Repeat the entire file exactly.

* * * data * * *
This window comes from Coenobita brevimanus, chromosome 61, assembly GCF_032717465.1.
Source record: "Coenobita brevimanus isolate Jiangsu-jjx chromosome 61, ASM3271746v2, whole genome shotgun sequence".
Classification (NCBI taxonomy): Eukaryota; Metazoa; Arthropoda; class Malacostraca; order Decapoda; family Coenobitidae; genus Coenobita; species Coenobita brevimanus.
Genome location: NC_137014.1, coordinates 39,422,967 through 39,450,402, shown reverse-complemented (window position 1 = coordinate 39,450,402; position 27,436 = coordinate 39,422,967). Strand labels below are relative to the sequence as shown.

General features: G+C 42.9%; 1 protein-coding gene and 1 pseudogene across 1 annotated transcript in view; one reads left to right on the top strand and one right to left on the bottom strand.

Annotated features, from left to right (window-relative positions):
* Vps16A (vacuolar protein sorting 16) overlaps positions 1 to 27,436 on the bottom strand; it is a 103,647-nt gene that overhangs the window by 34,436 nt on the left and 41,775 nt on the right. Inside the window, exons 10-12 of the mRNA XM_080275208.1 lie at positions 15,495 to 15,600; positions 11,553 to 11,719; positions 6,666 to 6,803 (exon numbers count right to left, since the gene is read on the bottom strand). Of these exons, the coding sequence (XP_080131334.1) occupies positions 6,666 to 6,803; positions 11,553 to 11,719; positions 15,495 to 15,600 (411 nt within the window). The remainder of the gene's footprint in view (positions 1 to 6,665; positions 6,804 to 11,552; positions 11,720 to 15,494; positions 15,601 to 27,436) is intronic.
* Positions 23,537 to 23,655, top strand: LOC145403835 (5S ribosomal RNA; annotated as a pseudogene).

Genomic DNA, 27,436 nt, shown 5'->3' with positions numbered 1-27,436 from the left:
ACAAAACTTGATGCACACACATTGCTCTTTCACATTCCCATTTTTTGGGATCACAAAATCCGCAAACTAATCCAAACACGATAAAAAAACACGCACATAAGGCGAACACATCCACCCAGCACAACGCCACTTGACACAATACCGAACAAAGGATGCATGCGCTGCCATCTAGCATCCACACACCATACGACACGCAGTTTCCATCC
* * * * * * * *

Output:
This window comes from Coenobita brevimanus, chromosome 61, assembly GCF_032717465.1.
Source record: "Coenobita brevimanus isolate Jiangsu-jjx chromosome 61, ASM3271746v2, whole genome shotgun sequence".
Classification (NCBI taxonomy): Eukaryota; Metazoa; Arthropoda; class Malacostraca; order Decapoda; family Coenobitidae; genus Coenobita; species Coenobita brevimanus.
Genome location: NC_137014.1, coordinates 39,422,967 through 39,450,402, shown reverse-complemented (window position 1 = coordinate 39,450,402; position 27,436 = coordinate 39,422,967). Strand labels below are relative to the sequence as shown.

General features: G+C 42.9%; 1 protein-coding gene and 1 pseudogene across 1 annotated transcript in view; one reads left to right on the top strand and one right to left on the bottom strand.

Annotated features, from left to right (window-relative positions):
* Vps16A (vacuolar protein sorting 16) overlaps positions 1 to 27,436 on the bottom strand; it is a 103,647-nt gene that overhangs the window by 34,436 nt on the left and 41,775 nt on the right. Inside the window, exons 10-12 of the mRNA XM_080275208.1 lie at positions 15,495 to 15,600; positions 11,553 to 11,719; positions 6,666 to 6,803 (exon numbers count right to left, since the gene is read on the bottom strand). Of these exons, the coding sequence (XP_080131334.1) occupies positions 6,666 to 6,803; positions 11,553 to 11,719; positions 15,495 to 15,600 (411 nt within the window). The remainder of the gene's footprint in view (positions 1 to 6,665; positions 6,804 to 11,552; positions 11,720 to 15,494; positions 15,601 to 27,436) is intronic.
* Positions 23,537 to 23,655, top strand: LOC145403835 (5S ribosomal RNA; annotated as a pseudogene).

Genomic DNA, 27,436 nt, shown 5'->3' with positions numbered 1-27,436 from the left:
ACAAAACTTGATGCACACACATTGCTCTTTCACATTCCCATTTTTTGGGATCACAAAATCCGCAAACTAATCCAAACACGATAAAAAAACACGCACATAAGGCGAACACATCCACCCAGCACAACGCCACTTGACACAATACCGAACAAAGGATGCATGCGCTGCCATCTAGCATCCACACACCATACGACACGCAGTTTCCATCC